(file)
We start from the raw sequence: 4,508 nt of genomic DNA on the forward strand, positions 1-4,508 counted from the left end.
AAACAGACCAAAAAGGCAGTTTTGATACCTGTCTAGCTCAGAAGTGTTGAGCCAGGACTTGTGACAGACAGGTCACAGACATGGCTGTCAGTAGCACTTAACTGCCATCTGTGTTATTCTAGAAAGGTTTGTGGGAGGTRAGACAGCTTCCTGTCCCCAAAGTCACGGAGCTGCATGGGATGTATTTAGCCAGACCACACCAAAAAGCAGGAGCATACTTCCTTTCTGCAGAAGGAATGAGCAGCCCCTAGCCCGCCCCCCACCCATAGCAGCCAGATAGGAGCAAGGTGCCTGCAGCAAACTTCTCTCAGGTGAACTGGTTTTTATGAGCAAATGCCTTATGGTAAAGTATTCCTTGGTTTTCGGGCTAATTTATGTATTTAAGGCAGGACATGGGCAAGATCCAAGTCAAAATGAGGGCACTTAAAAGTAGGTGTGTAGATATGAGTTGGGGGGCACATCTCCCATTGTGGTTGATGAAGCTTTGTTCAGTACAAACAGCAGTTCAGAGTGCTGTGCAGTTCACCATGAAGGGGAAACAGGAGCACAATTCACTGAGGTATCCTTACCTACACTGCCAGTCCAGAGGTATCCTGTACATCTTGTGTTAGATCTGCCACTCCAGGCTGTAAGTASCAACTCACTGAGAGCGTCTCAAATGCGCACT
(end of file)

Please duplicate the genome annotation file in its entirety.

We start from the raw sequence: 4,508 nt of genomic DNA on the forward strand, positions 1-4,508 counted from the left end.
AAACAGACCAAAAAGGCAGTTTTGATACCTGTCTAGCTCAGAAGTGTTGAGCCAGGACTTGTGACAGACAGGTCACAGACATGGCTGTCAGTAGCACTTAACTGCCATCTGTGTTATTCTAGAAAGGTTTGTGGGAGGTRAGACAGCTTCCTGTCCCCAAAGTCACGGAGCTGCATGGGATGTATTTAGCCAGACCACACCAAAAAGCAGGAGCATACTTCCTTTCTGCAGAAGGAATGAGCAGCCCCTAGCCCGCCCCCCACCCATAGCAGCCAGATAGGAGCAAGGTGCCTGCAGCAAACTTCTCTCAGGTGAACTGGTTTTTATGAGCAAATGCCTTATGGTAAAGTATTCCTTGGTTTTCGGGCTAATTTATGTATTTAAGGCAGGACATGGGCAAGATCCAAGTCAAAATGAGGGCACTTAAAAGTAGGTGTGTAGATATGAGTTGGGGGGCACATCTCCCATTGTGGTTGATGAAGCTTTGTTCAGTACAAACAGCAGTTCAGAGTGCTGTGCAGTTCACCATGAAGGGGAAACAGGAGCACAATTCACTGAGGTATCCTTACCTACACTGCCAGTCCAGAGGTATCCTGTACATCTTGTGTTAGATCTGCCACTCCAGGCTGTAAGTASCAACTCACTGAGAGCGTCTCAAATGCGCACT